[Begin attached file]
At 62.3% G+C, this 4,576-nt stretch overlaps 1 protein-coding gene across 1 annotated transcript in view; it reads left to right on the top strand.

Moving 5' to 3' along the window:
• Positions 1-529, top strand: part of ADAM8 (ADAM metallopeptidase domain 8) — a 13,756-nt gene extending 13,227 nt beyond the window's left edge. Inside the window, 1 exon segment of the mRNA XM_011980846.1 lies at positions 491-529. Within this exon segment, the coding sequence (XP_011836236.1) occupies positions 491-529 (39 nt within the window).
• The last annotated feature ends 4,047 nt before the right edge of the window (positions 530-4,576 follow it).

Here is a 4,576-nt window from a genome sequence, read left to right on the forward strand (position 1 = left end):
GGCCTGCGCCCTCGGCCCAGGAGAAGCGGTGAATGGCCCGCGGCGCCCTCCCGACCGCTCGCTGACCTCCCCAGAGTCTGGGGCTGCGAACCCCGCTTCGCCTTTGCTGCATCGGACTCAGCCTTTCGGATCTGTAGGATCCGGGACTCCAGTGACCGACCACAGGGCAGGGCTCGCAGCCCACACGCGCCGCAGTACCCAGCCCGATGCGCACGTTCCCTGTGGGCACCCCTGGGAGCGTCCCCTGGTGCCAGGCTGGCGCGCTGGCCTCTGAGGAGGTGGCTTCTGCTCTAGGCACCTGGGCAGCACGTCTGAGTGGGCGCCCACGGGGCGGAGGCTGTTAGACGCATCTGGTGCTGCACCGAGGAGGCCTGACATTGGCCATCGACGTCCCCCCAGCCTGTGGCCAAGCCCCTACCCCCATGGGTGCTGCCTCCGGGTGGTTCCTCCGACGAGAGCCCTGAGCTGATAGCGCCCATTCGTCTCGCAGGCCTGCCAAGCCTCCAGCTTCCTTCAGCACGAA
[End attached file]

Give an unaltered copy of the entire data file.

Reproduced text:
At 62.3% G+C, this 4,576-nt stretch overlaps 1 protein-coding gene across 1 annotated transcript in view; it reads left to right on the top strand.

Moving 5' to 3' along the window:
• Positions 1-529, top strand: part of ADAM8 (ADAM metallopeptidase domain 8) — a 13,756-nt gene extending 13,227 nt beyond the window's left edge. Inside the window, 1 exon segment of the mRNA XM_011980846.1 lies at positions 491-529. Within this exon segment, the coding sequence (XP_011836236.1) occupies positions 491-529 (39 nt within the window).
• The last annotated feature ends 4,047 nt before the right edge of the window (positions 530-4,576 follow it).

Here is a 4,576-nt window from a genome sequence, read left to right on the forward strand (position 1 = left end):
GGCCTGCGCCCTCGGCCCAGGAGAAGCGGTGAATGGCCCGCGGCGCCCTCCCGACCGCTCGCTGACCTCCCCAGAGTCTGGGGCTGCGAACCCCGCTTCGCCTTTGCTGCATCGGACTCAGCCTTTCGGATCTGTAGGATCCGGGACTCCAGTGACCGACCACAGGGCAGGGCTCGCAGCCCACACGCGCCGCAGTACCCAGCCCGATGCGCACGTTCCCTGTGGGCACCCCTGGGAGCGTCCCCTGGTGCCAGGCTGGCGCGCTGGCCTCTGAGGAGGTGGCTTCTGCTCTAGGCACCTGGGCAGCACGTCTGAGTGGGCGCCCACGGGGCGGAGGCTGTTAGACGCATCTGGTGCTGCACCGAGGAGGCCTGACATTGGCCATCGACGTCCCCCCAGCCTGTGGCCAAGCCCCTACCCCCATGGGTGCTGCCTCCGGGTGGTTCCTCCGACGAGAGCCCTGAGCTGATAGCGCCCATTCGTCTCGCAGGCCTGCCAAGCCTCCAGCTTCCTTCAGCACGAA